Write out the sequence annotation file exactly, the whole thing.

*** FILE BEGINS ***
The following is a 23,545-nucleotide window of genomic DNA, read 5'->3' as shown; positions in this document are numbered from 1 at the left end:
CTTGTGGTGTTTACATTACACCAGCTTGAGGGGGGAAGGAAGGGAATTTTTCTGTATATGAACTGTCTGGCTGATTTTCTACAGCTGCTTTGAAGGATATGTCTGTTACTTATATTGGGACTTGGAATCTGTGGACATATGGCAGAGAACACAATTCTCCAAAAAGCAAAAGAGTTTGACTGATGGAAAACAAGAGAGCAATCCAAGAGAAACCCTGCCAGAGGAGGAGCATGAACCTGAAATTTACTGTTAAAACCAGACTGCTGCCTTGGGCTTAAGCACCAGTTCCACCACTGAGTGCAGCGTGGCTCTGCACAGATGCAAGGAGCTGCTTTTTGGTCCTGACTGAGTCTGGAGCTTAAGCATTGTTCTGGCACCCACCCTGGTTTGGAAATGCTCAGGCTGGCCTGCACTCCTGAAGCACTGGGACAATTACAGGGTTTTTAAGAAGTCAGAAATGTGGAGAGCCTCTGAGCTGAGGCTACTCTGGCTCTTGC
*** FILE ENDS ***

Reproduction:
The following is a 23,545-nucleotide window of genomic DNA, read 5'->3' as shown; positions in this document are numbered from 1 at the left end:
CTTGTGGTGTTTACATTACACCAGCTTGAGGGGGGAAGGAAGGGAATTTTTCTGTATATGAACTGTCTGGCTGATTTTCTACAGCTGCTTTGAAGGATATGTCTGTTACTTATATTGGGACTTGGAATCTGTGGACATATGGCAGAGAACACAATTCTCCAAAAAGCAAAAGAGTTTGACTGATGGAAAACAAGAGAGCAATCCAAGAGAAACCCTGCCAGAGGAGGAGCATGAACCTGAAATTTACTGTTAAAACCAGACTGCTGCCTTGGGCTTAAGCACCAGTTCCACCACTGAGTGCAGCGTGGCTCTGCACAGATGCAAGGAGCTGCTTTTTGGTCCTGACTGAGTCTGGAGCTTAAGCATTGTTCTGGCACCCACCCTGGTTTGGAAATGCTCAGGCTGGCCTGCACTCCTGAAGCACTGGGACAATTACAGGGTTTTTAAGAAGTCAGAAATGTGGAGAGCCTCTGAGCTGAGGCTACTCTGGCTCTTGC